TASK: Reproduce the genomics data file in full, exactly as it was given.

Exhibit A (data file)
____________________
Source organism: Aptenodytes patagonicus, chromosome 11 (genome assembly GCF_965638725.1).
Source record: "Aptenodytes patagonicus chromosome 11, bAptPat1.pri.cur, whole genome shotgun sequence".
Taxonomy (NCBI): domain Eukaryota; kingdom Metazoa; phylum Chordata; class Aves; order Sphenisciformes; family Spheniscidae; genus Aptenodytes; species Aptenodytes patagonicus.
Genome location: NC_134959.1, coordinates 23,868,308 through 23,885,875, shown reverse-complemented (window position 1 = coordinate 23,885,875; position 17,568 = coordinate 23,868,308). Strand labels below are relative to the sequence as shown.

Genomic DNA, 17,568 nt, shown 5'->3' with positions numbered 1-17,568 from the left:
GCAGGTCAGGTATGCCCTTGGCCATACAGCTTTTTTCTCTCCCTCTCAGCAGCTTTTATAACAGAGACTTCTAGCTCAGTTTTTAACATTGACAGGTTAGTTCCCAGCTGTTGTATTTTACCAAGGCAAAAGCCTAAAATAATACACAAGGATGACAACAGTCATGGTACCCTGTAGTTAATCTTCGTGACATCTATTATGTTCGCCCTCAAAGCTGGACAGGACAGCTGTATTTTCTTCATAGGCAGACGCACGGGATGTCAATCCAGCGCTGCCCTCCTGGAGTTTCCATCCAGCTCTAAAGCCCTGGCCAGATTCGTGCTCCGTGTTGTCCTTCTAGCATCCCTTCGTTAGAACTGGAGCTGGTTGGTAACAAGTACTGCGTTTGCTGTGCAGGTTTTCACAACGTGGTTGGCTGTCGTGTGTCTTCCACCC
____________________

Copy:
Source organism: Aptenodytes patagonicus, chromosome 11 (genome assembly GCF_965638725.1).
Source record: "Aptenodytes patagonicus chromosome 11, bAptPat1.pri.cur, whole genome shotgun sequence".
Taxonomy (NCBI): domain Eukaryota; kingdom Metazoa; phylum Chordata; class Aves; order Sphenisciformes; family Spheniscidae; genus Aptenodytes; species Aptenodytes patagonicus.
Genome location: NC_134959.1, coordinates 23,868,308 through 23,885,875, shown reverse-complemented (window position 1 = coordinate 23,885,875; position 17,568 = coordinate 23,868,308). Strand labels below are relative to the sequence as shown.

Genomic DNA, 17,568 nt, shown 5'->3' with positions numbered 1-17,568 from the left:
GCAGGTCAGGTATGCCCTTGGCCATACAGCTTTTTTCTCTCCCTCTCAGCAGCTTTTATAACAGAGACTTCTAGCTCAGTTTTTAACATTGACAGGTTAGTTCCCAGCTGTTGTATTTTACCAAGGCAAAAGCCTAAAATAATACACAAGGATGACAACAGTCATGGTACCCTGTAGTTAATCTTCGTGACATCTATTATGTTCGCCCTCAAAGCTGGACAGGACAGCTGTATTTTCTTCATAGGCAGACGCACGGGATGTCAATCCAGCGCTGCCCTCCTGGAGTTTCCATCCAGCTCTAAAGCCCTGGCCAGATTCGTGCTCCGTGTTGTCCTTCTAGCATCCCTTCGTTAGAACTGGAGCTGGTTGGTAACAAGTACTGCGTTTGCTGTGCAGGTTTTCACAACGTGGTTGGCTGTCGTGTGTCTTCCACCC